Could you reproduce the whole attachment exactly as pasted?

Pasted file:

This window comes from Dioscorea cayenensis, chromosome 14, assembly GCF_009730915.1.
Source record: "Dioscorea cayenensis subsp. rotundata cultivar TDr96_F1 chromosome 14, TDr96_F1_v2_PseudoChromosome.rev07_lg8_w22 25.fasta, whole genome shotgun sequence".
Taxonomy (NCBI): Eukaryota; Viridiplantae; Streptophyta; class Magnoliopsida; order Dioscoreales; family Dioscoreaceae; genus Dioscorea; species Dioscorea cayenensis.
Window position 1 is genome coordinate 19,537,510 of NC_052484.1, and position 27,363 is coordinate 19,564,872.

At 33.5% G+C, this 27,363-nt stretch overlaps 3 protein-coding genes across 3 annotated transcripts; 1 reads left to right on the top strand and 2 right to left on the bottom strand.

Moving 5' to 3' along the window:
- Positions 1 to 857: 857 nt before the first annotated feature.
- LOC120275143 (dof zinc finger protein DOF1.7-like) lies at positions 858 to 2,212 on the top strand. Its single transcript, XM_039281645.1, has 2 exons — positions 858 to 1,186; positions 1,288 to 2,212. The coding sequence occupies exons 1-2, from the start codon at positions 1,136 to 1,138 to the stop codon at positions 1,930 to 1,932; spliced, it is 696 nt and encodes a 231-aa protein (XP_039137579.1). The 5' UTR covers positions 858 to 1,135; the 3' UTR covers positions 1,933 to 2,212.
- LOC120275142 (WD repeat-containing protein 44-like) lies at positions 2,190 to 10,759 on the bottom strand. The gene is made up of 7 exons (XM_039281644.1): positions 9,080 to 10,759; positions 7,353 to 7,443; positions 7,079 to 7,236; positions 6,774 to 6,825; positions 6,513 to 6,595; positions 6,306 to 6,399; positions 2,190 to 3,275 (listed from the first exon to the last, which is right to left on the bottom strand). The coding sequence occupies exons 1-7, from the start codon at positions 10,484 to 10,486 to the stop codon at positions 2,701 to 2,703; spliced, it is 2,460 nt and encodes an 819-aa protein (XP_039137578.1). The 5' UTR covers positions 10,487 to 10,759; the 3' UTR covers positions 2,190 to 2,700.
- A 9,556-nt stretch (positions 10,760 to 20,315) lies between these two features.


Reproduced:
This window comes from Dioscorea cayenensis, chromosome 14, assembly GCF_009730915.1.
Source record: "Dioscorea cayenensis subsp. rotundata cultivar TDr96_F1 chromosome 14, TDr96_F1_v2_PseudoChromosome.rev07_lg8_w22 25.fasta, whole genome shotgun sequence".
Taxonomy (NCBI): Eukaryota; Viridiplantae; Streptophyta; class Magnoliopsida; order Dioscoreales; family Dioscoreaceae; genus Dioscorea; species Dioscorea cayenensis.
Window position 1 is genome coordinate 19,537,510 of NC_052484.1, and position 27,363 is coordinate 19,564,872.

At 33.5% G+C, this 27,363-nt stretch overlaps 3 protein-coding genes across 3 annotated transcripts; 1 reads left to right on the top strand and 2 right to left on the bottom strand.

Moving 5' to 3' along the window:
- Positions 1 to 857: 857 nt before the first annotated feature.
- LOC120275143 (dof zinc finger protein DOF1.7-like) lies at positions 858 to 2,212 on the top strand. Its single transcript, XM_039281645.1, has 2 exons — positions 858 to 1,186; positions 1,288 to 2,212. The coding sequence occupies exons 1-2, from the start codon at positions 1,136 to 1,138 to the stop codon at positions 1,930 to 1,932; spliced, it is 696 nt and encodes a 231-aa protein (XP_039137579.1). The 5' UTR covers positions 858 to 1,135; the 3' UTR covers positions 1,933 to 2,212.
- LOC120275142 (WD repeat-containing protein 44-like) lies at positions 2,190 to 10,759 on the bottom strand. The gene is made up of 7 exons (XM_039281644.1): positions 9,080 to 10,759; positions 7,353 to 7,443; positions 7,079 to 7,236; positions 6,774 to 6,825; positions 6,513 to 6,595; positions 6,306 to 6,399; positions 2,190 to 3,275 (listed from the first exon to the last, which is right to left on the bottom strand). The coding sequence occupies exons 1-7, from the start codon at positions 10,484 to 10,486 to the stop codon at positions 2,701 to 2,703; spliced, it is 2,460 nt and encodes an 819-aa protein (XP_039137578.1). The 5' UTR covers positions 10,487 to 10,759; the 3' UTR covers positions 2,190 to 2,700.
- A 9,556-nt stretch (positions 10,760 to 20,315) lies between these two features.